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Xilinx Is Getting Ready to Take Off

Harsh Chauhan, The Motley Fool

Demand for artificial intelligence (AI) chips is going to go through the roof in the coming years. Allied Market Research estimates that AI chip demand could increase at almost 50% a year through the next five years, as this technology gains adoption across several verticals ranging from automotive to healthcare.

Xilinx (NASDAQ: XLNX) is well aware of this massive opportunity, which is why AI-focused development was a common theme at its recent analyst day. The company has already taken its first steps in the AI space with the help of its field-programmable gate arrays (FPGAs), but it's now looking to raise its game by going all in on product development.

Man holding a tablet that's projecting an array of lights shaped like a human brain.

Image source: Getty Images.

Xilinx will pour more money into R&D

Xilinx has been stepping up its research and development (R&D) efforts over the past few years. It spent around a quarter of its revenue on R&D last year, up from 20% four years ago. In fact, the chipmaker's R&D expenses have been growing at a faster pace than its top line for three years now.

XLNX Revenue (TTM) Chart

XLNX Revenue (TTM) data by YCharts.

This trend is expected to continue in the new fiscal year, as Xilinx plans to increase its operating expenses nearly 10% in fiscal year 2019, which will be identical to its revenue growth. Quite clearly, Xilinx isn't focusing on boosting profitability right now; it's looking to accelerate its product roadmap to deliver more efficient chips.

The majority of the company's chips are currently based on the 28-nanometer (nm) and 20nm platforms, but it is planning to move to the more efficient 16nm and 7nm nodes. Chips manufactured using smaller nodes are more efficient because they can deliver more performance for each watt of power consumed. Additionally, they tend to have lower manufacturing costs, since the chipmaker can manufacture more integrated circuits from each wafer.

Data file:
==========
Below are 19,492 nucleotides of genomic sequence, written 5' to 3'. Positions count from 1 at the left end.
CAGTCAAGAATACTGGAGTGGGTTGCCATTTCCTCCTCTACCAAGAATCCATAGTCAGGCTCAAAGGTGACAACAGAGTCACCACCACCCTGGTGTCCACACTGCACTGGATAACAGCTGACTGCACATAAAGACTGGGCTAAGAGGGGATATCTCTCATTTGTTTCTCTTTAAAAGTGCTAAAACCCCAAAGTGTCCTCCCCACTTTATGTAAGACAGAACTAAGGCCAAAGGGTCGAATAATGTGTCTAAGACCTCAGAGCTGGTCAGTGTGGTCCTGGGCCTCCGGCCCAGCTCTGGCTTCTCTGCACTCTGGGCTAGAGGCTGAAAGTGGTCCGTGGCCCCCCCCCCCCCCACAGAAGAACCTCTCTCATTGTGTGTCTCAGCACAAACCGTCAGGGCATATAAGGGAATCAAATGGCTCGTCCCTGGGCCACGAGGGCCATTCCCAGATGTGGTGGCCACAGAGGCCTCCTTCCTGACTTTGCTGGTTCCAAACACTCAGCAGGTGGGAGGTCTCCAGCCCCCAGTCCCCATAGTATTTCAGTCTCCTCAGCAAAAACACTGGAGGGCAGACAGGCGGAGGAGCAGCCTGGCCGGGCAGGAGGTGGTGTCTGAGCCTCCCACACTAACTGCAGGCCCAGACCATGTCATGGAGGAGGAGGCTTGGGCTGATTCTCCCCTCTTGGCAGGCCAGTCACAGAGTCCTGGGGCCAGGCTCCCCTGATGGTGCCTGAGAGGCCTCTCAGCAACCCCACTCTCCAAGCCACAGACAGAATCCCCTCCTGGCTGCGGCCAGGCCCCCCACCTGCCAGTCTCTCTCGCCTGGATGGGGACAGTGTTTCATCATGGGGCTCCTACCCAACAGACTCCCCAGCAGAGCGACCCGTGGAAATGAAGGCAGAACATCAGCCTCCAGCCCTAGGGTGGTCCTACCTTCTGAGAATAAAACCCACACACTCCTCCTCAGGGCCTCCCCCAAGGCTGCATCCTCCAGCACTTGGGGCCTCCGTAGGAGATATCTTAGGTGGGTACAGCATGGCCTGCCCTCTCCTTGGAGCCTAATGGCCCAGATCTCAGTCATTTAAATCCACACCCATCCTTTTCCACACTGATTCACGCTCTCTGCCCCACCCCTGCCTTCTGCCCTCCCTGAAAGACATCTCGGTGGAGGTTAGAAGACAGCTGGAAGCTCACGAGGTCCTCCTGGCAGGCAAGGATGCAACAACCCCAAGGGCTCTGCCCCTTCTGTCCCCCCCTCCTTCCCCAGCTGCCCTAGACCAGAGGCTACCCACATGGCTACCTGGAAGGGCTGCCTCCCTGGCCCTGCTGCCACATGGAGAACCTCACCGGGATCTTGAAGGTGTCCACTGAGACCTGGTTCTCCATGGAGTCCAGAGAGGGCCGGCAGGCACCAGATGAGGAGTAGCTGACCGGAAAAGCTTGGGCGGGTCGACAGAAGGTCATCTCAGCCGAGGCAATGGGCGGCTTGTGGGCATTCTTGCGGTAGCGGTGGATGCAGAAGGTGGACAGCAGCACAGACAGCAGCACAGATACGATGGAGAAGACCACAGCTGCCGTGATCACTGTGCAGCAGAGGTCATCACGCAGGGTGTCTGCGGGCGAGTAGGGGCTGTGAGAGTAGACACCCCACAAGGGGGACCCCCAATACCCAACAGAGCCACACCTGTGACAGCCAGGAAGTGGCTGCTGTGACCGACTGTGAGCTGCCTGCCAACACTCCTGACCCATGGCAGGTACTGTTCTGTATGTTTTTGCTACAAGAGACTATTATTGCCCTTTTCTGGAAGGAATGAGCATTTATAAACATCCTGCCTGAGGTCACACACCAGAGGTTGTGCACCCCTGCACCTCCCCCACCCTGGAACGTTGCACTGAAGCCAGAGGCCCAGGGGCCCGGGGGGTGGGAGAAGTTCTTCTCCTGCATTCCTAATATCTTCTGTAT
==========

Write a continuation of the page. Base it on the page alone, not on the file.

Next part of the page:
As such, Xilinx's manufacturing costs should come down once it starts mass production of such chips, leading to greater profitability. But this is just one side of the coin; making FPGAs using a more advanced manufacturing process should help Xilinx tap the lucrative AI market.

Where's the money going?

Xilinx has set its sights on the data center space, which is going to witness a massive spurt in demand for AI chips, as the cloud is going to handle the majority of AI workloads. In fact, Xilinx estimates that demand for data center chips will increase at a compound annual growth rate of 67% over the next five years, hitting $4.6 billion in value, which is nearly double Xilinx's annual revenue.

Chips needed to compute AI workloads will account for the majority of this end market, which is why Xilinx is busy rolling out its 7nm-based Everest chips. Xilinx claims that these chips can compute AI workloads at least 20 times faster than its current 16nm chips. The company has started testing the new chips with select customers, and plans to start shipping them in 2019.

This sets Xilinx on its way to gain ground on archrival Intel, which has delayed its jump to the 10nm manufacturing process. Chipzilla will remain stuck with the current 14nm process for the foreseeable future, so Xilinx should be able to consolidate its FPGA lead. As it turns out, Xilinx already enjoys a strong technology lead over Intel, which is why it controls close to 60% of the FPGA market.

Allied Market Research estimates that FPGAs will be the fastest-growing sub-segment in AI chips, outpacing even graphics cards from the likes of NVIDIA. This is because the flexible architecture of FPGAs means they can be reprogrammed by developers for other tasks.

Moreover, compared to power-hungry graphics cards, FPGAs are power-efficient. This means they're more suitable for deployment in large-scale scenarios, such as servers, where keeping energy consumption low is key. Not surprisingly, several cloud service providers have started deploying FPGAs in the cloud.

Amazon, for instance, partnered with Xilinx late last year to deliver an FPGA-based cloud computing instance. But this isn't the only big cloud partnership that the chipmaker boasts. Baidu and Alibaba have also selected Xilinx FPGAs to accelerate their cloud services.

A smart bet

Xilinx's revenue growth hasn't been very attractive over the past few years, but that was before the AI use cases for FPGAs emerged. Cloud service providers are using these chips now, and with promised technological advancements from Xilinx, it won't be surprising if they gain broader adoption to facilitate AI deployments.

Once that happens, Xilinx's expenses should come down as a percentage of total revenue, boosting its earnings. This is probably why analysts expect the company's earnings to grow at a CAGR of nearly 12% over the next five years, well ahead of the 4% annual bottom-line growth it has clocked over the past half-decade.

The opportunity it faces and a forward P/E of 24 compared to the industry average of 30 make this stock a smart bet.

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John Mackey, CEO of Whole Foods Market, an Amazon subsidiary, is a member of The Motley Fool's board of directors. Harsh Chauhan has no position in any of the stocks mentioned. The Motley Fool owns shares of and recommends AMZN, BIDU, and NVDA. The Motley Fool has a disclosure policy.